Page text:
I don’t want Leonie giving her that. I know that’s what she think she need to do, but she ain’t Mam. She ain’t Pop. She ain’t never healed nothing or grown nothing in her life, and she don’t know… Leonie kill things.

Jojo, Sing, Unburied, Sing, pg. 107-108

Leonie resents Jojo for judging her, and he uses her words against him to wound him in all the ways she has been wounded.

Jojo flinches like I’ve hit him… It feels good to be mean, to speak past the baby I can’t hit and let that anger touch another. The one I’m never good enough for. Never Mama for. Just Leonie, a name wrapped around the same disappointed syllables I’ve heard from Mama, from Pop, even from Given, my whole fucking life.

Leonie, Sing Unburied, Sing, pg. 147

For all the judgement that can be passed about Leonie and her choices as a mother, she is struggling to stay afloat. She receives help only from her Pop, and has no resources to support her children. She is drowning.

I am trying to keep everyone above water, even as I struggle to stay afloat. I sink below the waves and push Jojo upward so he can stay above the waves and breathe, but then Michaela sinks and I push her up, and Michael sinks so I shove him to the air as I sink and struggle, but they won’t stay up: they want to sink like stones… We are all drowning.

Leonie, Sing, Unburied, Sing, pg. 195


A third narrator joins the Jojo and Leonie at Parchman prison when Michael, Jojo’s father and Leonie’s boyfriend, is released. The third narrator weaves together a dark history of racism in Mississippi, a history that Pop witnessed first hand. This narrator’s name is Richie.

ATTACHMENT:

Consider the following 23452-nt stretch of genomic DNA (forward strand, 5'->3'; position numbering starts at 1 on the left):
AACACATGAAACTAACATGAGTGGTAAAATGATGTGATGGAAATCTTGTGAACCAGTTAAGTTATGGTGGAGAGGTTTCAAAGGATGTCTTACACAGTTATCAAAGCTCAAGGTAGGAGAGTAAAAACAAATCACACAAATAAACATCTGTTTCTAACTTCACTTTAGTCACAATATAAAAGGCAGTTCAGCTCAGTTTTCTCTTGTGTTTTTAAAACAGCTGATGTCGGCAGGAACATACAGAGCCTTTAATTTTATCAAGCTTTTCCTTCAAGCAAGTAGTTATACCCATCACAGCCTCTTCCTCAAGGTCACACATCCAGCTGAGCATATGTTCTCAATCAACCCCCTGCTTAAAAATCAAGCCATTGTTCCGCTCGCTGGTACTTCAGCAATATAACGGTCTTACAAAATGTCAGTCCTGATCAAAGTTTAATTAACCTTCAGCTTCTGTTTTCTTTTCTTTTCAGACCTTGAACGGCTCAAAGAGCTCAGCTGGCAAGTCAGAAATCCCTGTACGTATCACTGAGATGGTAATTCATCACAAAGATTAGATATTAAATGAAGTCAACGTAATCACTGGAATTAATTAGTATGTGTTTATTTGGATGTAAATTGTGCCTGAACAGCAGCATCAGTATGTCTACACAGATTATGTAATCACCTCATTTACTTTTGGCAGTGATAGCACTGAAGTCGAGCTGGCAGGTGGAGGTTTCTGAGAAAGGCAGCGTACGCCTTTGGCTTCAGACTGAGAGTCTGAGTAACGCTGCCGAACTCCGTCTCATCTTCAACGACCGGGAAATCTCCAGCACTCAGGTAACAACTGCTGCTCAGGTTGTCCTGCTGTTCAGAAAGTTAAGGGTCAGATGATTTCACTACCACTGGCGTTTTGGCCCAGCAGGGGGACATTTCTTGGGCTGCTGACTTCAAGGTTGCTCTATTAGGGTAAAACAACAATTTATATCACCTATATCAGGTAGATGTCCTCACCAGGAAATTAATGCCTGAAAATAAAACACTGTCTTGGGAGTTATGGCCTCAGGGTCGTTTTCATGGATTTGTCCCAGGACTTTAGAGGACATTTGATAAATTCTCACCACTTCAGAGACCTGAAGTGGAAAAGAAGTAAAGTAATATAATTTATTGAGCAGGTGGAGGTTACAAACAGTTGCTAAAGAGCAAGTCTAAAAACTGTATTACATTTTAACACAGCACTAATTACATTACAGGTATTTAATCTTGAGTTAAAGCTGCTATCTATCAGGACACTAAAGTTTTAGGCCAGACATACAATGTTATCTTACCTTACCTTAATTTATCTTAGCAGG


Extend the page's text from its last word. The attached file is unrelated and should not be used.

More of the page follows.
I can get out of here [Parchman prison] if I set my mind to it. I can follow the right stars south all the way on home. But the reason you think that is because you don’t see the trusty shooters. You don’t know the sergeant. You don’t know the sergeant come from a long line of men bred to treat you like a plowing horse, like a hunting dog–and bred to think he can make you like it. That the sergeant come from a long line of overseers.

Pop, Sing, Unburied, Sing, pg. 22

Parchman is an important aspect of Sing, Unburied, Sing because Pop spent time as a young man working in the fields here as a prisoner around mostly black men, as white male prisoners served as overseers. Here Pop would watch young black boys be whipped until the skin on their backs was split 20 times, living little but blood and muscle. Here Pop would meet Richie, and Richie would meet Jojo.


I will leave the rest of the story for you to uncover. You will meet the unburied through Jojo, and you will hear them sing. There is a heavy history of racism and extreme acts of violence committed again black people in rural Mississippi, and this history will wind itself around every aspect of this story.

I cannot recommend Sing, Unburied, Sing enough. This beautiful narrative delivers a complex and layered story with fantastical elements that show true sorrow in a family. Even when the story ends, you will wonder what is next for Jojo, Kayla, Pop, and Leonie.